Mutton Madness! Marathon, FL Keys Fishing Report 9.25.12
Capt. Jason Long
September 25, 2012
Marathon - Saltwater Fishing Report
Changes in the seasons are far less obvious in the Florida Keys than in other areas of the country. There's no first snowfall to warn us of winter, and no change of colors in the trees to tell us that fall has arrived. But while the changes may be more subtle on land, out in the Atlantic Ocean it's easy to distinguish one season from the next based on the types of migratory fish that inhabit our local waters. So as we officially say goodbye to summer and to the prime dolphin (mahi mahi) fishing season, we welcome in some of our favorite fall species, including cobia and kingfish.
(Jake Swetnam (left) from Kansas City, and Cullen Brown from Nashville with a nice cobia and mutton double-header caught on a wreck last week)
This past week the cobia bite was good on the deep reef and wrecks from 60 to 200 feet of water, fishing ballyhoo and pinfish on the bottom. While the cobia are not here in great numbers quite yet, early indications are that we could be in store for excellent cobia fishing throughout the fall and winter. Several of the fish we caught were too small to keep, but we were able to throw a few keepers in the box last week weighing up to 20 pounds.
In addition to the good cobia bite, the kingfish are also starting to make their presence known on the wrecks. While targeting your bottom species try dropping down a live bait or butterfly jig with a stretch of wire. If using live bait, retrieve the bait slowly after the drift as the kingfish will often be spread throughout the water column and will slam your bait as you're bringing it in.
Also on the wrecks, this was an absolutely incredible week for mutton snapper fishing! On each trip last week we caught multiple keeper muttons, with fish close to 20 pounds on every trip! For targeting muttons fish a good hard bottom and structure (wrecks) from 120 out to 250 feet, using a long stretch of fluorocarbon leader. Last week the muttons were eating both live and fresh ballyhoo, as well as pinfish. If heading out this week try and take a combination of both baits.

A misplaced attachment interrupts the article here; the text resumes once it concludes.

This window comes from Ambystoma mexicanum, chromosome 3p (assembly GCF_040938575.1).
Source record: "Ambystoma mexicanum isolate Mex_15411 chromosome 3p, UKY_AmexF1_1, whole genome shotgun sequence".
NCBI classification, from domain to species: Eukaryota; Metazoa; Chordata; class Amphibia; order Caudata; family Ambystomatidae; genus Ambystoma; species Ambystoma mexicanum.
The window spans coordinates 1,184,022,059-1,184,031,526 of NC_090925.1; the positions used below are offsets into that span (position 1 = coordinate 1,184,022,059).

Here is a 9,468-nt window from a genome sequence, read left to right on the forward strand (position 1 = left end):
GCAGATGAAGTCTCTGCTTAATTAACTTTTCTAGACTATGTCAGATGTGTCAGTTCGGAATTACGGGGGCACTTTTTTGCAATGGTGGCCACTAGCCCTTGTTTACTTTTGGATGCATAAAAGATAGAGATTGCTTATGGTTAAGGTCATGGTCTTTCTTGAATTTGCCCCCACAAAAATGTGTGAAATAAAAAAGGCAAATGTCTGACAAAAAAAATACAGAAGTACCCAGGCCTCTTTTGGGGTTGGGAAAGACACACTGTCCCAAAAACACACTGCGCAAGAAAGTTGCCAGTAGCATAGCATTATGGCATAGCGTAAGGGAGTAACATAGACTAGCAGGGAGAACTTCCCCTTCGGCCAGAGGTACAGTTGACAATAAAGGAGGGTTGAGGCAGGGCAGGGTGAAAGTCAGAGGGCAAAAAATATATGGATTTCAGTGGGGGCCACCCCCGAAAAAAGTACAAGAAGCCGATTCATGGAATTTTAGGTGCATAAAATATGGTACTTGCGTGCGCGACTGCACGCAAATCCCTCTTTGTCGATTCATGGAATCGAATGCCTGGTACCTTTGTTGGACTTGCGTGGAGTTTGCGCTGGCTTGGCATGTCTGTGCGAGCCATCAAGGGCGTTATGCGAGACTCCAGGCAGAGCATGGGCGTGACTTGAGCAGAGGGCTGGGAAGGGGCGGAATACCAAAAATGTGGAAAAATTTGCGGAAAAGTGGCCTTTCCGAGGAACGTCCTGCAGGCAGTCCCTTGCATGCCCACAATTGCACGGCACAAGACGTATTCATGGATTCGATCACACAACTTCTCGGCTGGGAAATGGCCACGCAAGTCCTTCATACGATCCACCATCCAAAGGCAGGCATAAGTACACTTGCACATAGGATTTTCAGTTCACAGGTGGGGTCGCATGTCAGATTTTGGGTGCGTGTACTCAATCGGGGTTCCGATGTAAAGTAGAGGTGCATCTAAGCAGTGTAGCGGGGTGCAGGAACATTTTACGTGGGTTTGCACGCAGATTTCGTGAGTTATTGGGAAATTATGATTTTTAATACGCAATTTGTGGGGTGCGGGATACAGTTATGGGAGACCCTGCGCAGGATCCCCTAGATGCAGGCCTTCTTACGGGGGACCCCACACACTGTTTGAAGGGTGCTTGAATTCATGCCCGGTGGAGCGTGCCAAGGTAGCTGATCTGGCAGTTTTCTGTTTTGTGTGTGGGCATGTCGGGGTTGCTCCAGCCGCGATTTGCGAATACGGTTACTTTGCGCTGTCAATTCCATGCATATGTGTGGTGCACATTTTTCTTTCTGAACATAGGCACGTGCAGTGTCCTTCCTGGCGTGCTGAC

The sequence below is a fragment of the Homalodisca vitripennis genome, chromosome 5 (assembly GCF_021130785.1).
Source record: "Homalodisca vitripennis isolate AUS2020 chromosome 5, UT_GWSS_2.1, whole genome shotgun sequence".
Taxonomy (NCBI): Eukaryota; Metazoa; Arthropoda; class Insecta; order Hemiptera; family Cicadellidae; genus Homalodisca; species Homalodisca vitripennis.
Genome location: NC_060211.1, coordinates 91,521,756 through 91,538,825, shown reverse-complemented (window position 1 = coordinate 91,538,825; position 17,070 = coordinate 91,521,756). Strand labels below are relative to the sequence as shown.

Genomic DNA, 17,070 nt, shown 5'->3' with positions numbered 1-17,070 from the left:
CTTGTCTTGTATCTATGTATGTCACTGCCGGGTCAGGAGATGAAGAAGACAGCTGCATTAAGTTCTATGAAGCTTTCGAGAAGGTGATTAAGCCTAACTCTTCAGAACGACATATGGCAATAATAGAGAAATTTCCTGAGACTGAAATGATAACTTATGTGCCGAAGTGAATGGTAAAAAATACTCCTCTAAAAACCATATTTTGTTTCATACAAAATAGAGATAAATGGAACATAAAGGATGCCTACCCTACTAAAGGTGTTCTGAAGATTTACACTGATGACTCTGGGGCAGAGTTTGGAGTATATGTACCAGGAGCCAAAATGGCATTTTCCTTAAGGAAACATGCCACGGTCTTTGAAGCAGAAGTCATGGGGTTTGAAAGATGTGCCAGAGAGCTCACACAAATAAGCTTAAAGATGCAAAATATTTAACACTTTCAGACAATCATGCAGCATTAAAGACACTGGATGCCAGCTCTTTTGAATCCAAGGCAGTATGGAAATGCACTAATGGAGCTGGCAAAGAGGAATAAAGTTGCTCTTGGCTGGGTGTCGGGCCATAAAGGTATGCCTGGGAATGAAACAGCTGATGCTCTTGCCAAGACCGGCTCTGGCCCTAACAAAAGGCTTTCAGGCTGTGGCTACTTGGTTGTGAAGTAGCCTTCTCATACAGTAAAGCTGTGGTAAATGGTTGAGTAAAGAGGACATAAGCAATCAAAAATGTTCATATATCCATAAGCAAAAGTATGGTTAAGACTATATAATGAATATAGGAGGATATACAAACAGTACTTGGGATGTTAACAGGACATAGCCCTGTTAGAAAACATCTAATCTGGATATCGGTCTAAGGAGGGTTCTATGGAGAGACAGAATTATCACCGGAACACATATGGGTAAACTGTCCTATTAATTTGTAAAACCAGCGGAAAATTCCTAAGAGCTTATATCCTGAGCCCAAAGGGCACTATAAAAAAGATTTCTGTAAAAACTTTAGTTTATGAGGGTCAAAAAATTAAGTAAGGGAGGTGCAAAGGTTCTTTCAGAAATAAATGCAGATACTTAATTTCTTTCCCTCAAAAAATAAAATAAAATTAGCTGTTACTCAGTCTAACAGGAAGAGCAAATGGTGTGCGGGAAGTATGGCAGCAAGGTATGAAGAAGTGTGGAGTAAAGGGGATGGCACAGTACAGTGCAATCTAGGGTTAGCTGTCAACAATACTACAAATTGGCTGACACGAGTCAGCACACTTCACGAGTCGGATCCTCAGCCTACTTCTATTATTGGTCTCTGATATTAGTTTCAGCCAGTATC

(Chris Rowell from Marathon, Florida with a nice 18-pound mutton snapper caught aboard the Best Bet)
On the patch reefs (from 20 to 30 feet of water) the mangrove snapper bite continues to be excellent throughout the Florida Keys. Live and fresh cut ballyhoo fished on a jig head with 14 to 20-pound fluorocarbon leader has produced the best results. There have been loads of ballyhoo on the patches, so you shouldn't have any trouble catching your bait using hair hooks or throwing the cast net. Also on the patches the grouper bite has provided lots of fun, although most of the fish have been too small to keep.
On the deep reef the yellowtail bite was also good last week. If heading out in search of flag tails this week fish the deeper depths (80 to 90 feet), and pay attention to the wind and current directions before dropping anchor and setting up shop. The yellowtail bite was excellent when the wind and current were going in the same direction; however when they are against each other it's best to just move on and fish the patches or the wrecks instead.
Your Best Bet for the Week Ahead: Take advantage of the red hot bottom fishing!
Fall is in the air, and the fish are biting. Book your trip now with Best Bet Sportfishing and experience some excellent reef and bottom fishing action for snapper, grouper, cobia, kingfish, and more!
More Fishing Reports: